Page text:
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Due to strict quotas and fishing regulations, black cod is now a sustainably managed species in the U.S. and Canada, which have managed to maintain healthy stock levels. This premium fish is often found in fine dining restaurants, as it is ideal for both smoking and baking and has a rich, buttery flavor.

Atlantic Herring

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Rich in omega-3 fatty acids and vitamin D, this is a healthy choice that, thanks to effective management, is a sustainable seafood choice. Populations of the Atlantic herring are thriving, and the species is featured a lot in European cuisines, where people commonly smoke or pickle the fish.

Farmed Yellowtail Kingfish

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Farmed in closed systems, yellowtail kingfish is a sustainable seafood choice as it can be effectively managed without reducing the number of wild stock. It is known for its rich, oily texture, making it a great choice for sushi, grilling, and baked dishes. It is also a great source of protein and omega-3 fatty acids.

Farmed Blue Mussels

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The farming of blue mussels has minimal impact on the environment, and the model of aquaculture used is considered to be sustainable. Typically steamed, mussels can be enjoyed in a broth, with pasta, or on their own, and provide consumers with high levels of zinc, iron, and B vitamins.

Orange Roughy

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This species has a very slow reproductive rate, and a history of overfishing means it has an unsustainable population. These amazing fish can live up to 150 years, and each one takes around 30 years to reach sexual recovery, making population recovery a very tricky and drawn-out process.


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There are a variety of grouper species, all of which are unsustainable choices due to the fact that they have been overfished in many parts of the world, especially in the Caribbean and Southeast Asia. They have a slow growth rate, and the fact that they swim in large numbers to spawn means overfishing is common.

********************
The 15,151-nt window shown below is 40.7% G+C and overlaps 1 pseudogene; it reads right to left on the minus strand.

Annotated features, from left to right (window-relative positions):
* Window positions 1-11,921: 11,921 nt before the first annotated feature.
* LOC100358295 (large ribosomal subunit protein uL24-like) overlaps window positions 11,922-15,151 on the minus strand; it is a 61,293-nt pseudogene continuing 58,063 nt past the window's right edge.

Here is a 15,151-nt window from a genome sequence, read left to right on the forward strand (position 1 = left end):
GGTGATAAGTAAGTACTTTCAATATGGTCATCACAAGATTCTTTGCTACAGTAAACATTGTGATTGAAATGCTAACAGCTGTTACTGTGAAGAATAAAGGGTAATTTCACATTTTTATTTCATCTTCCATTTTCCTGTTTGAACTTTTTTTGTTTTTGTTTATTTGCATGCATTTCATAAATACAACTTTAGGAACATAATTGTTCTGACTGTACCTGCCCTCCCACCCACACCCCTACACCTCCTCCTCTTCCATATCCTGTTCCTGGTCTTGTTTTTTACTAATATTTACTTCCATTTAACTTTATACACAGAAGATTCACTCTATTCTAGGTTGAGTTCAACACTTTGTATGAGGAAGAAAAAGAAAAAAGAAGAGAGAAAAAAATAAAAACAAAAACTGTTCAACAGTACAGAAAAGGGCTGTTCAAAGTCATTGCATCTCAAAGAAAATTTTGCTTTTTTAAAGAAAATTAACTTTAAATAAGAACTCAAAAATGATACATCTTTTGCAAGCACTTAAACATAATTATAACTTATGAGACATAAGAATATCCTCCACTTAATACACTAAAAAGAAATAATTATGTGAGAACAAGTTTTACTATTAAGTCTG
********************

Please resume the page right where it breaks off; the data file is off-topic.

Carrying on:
Atlantic Bluefin Tuna

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One of the most overfished species, Atlantic bluefin tuna is not a sustainable choice due to its high demand for sushi and sashimi. They have a slow growth rate and they are also inefficient to farm, so the species is hard to manage. Earth.org recommends that “sustainable replacements to bluefin tuna include yellowfin tuna caught with handlines in Indonesia and the Philippines.”

European Eel

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Once common, the European eel is now critically endangered due to overfishing and habitat loss, causing a significant decline in numbers. The eels’ breeding and migration habits have also been affected by pollution and changes in the climate, so it’s important to avoid eating this species.

Chilean Sea Bass

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This fish is extremely popular due to its buttery texture, but overfishing has led to significant concerns about its sustainability. Strict regulations on fishing activities and a premium sale price led to an increase in illegal fishing of the species, according to Seafood Selector.